Most importantly, Apple has already created an ecosystem that people love and are willing to pay big bucks to be a part of, and has the resources to make this tech literally appear in peoples’ hands via a software update. And if Apple does unleash an AR headset, the barrier to entry for consumers is relatively low, because it will operate on software that users are already familiar with, rather than force them to learn some third-party platform that Magic Leap or others might be building.
What’s more, if you watch the ARKit demo from last month’s keynote, you’ll see just how fucking cool AR games and apps can already look using existing Apple products. The technology is able to create entire interactive worlds quite literally out of thin air. Based on what Peter Jackson’s newly created AR company Wingnut AR was able to show off, its potential looks nothing short of magical. In the hands of a director like Jackson, movies and the in-home streaming experience might be forever changed on a level of magnitude akin to how Netflix's instant streaming platform completely revolutionized the entertainment world.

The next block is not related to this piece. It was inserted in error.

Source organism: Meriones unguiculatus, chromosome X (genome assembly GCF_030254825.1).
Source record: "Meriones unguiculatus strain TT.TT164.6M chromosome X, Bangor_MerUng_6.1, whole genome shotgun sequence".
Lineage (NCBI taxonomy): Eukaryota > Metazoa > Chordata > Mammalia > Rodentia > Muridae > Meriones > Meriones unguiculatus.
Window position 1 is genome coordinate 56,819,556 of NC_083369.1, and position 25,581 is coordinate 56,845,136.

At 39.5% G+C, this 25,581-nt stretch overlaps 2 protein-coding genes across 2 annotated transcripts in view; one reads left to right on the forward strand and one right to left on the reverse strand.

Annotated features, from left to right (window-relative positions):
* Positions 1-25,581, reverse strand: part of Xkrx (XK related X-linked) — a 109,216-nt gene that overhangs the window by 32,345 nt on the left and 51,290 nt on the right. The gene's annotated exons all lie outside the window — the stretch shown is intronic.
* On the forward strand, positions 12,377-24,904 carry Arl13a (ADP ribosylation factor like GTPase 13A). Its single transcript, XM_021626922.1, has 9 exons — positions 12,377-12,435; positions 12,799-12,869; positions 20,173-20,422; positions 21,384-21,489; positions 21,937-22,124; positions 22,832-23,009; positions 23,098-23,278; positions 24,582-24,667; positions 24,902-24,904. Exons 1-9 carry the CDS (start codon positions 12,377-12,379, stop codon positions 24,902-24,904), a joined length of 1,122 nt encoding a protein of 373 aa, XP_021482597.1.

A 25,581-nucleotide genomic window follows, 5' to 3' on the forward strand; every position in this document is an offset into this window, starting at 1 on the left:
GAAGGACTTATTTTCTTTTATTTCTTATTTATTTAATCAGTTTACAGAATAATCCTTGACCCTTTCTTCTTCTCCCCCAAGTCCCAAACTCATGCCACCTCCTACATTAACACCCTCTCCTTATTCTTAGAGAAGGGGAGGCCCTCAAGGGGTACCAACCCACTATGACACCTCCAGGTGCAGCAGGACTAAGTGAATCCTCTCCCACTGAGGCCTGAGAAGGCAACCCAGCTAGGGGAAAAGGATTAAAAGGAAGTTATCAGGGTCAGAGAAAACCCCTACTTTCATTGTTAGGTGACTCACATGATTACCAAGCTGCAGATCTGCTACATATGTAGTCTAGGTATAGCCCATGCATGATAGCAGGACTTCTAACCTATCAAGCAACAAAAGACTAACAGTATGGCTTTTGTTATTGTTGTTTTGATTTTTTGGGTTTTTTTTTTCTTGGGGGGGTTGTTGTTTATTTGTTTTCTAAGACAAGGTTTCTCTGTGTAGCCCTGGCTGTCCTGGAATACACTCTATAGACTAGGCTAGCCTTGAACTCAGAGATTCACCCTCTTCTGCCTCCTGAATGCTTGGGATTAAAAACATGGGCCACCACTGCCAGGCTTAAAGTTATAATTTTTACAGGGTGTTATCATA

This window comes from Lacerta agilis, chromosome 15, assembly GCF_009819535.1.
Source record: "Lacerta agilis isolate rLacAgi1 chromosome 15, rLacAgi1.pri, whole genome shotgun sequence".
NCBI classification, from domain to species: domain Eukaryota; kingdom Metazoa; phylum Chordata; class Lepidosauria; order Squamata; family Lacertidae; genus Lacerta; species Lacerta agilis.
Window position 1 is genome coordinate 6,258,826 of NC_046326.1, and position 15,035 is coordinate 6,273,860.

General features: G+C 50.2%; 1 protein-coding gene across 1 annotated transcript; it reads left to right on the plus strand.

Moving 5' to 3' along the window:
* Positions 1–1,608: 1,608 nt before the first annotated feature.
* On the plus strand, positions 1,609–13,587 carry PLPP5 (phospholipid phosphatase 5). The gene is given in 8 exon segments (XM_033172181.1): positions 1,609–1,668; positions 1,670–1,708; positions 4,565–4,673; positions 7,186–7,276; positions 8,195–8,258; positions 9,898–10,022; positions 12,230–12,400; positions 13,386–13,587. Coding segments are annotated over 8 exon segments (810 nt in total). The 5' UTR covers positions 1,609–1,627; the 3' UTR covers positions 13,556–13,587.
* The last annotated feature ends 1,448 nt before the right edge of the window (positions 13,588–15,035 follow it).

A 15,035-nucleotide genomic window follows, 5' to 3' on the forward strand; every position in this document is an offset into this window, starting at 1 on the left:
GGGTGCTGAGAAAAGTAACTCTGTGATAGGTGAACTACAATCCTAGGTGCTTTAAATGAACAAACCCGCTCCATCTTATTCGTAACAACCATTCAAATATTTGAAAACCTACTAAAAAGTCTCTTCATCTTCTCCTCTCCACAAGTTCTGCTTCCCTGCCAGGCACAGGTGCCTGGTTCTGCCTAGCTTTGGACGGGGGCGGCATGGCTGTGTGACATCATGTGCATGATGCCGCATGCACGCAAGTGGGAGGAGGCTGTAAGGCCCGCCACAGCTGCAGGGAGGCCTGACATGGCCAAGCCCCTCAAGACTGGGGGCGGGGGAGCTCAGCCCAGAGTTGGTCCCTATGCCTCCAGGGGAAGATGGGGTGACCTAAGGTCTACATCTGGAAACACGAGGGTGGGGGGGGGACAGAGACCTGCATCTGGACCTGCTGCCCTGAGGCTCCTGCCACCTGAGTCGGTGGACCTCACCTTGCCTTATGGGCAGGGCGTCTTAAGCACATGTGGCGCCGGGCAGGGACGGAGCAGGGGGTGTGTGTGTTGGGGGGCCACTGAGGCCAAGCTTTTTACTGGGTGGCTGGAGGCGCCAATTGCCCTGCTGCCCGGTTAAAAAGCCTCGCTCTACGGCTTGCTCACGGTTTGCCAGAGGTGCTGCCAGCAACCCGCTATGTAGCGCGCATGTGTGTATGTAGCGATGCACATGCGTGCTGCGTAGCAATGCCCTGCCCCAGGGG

In the six-plus weeks since developers have had access to the beta version of ARKit, they’ve already created some truly impressive stuff (one app in particular makes it incredibly easy to quickly measure three-dimensional spaces by just looking at them through your phone’s screen, making DIY projects and trips to IKEA easier than ever). Considering there are some 275,000 registered iOS developers in the US alone, it’s not hard to imagine the augmented-reality wonders they may be able to cook up even in ARKit’s earliest iterations.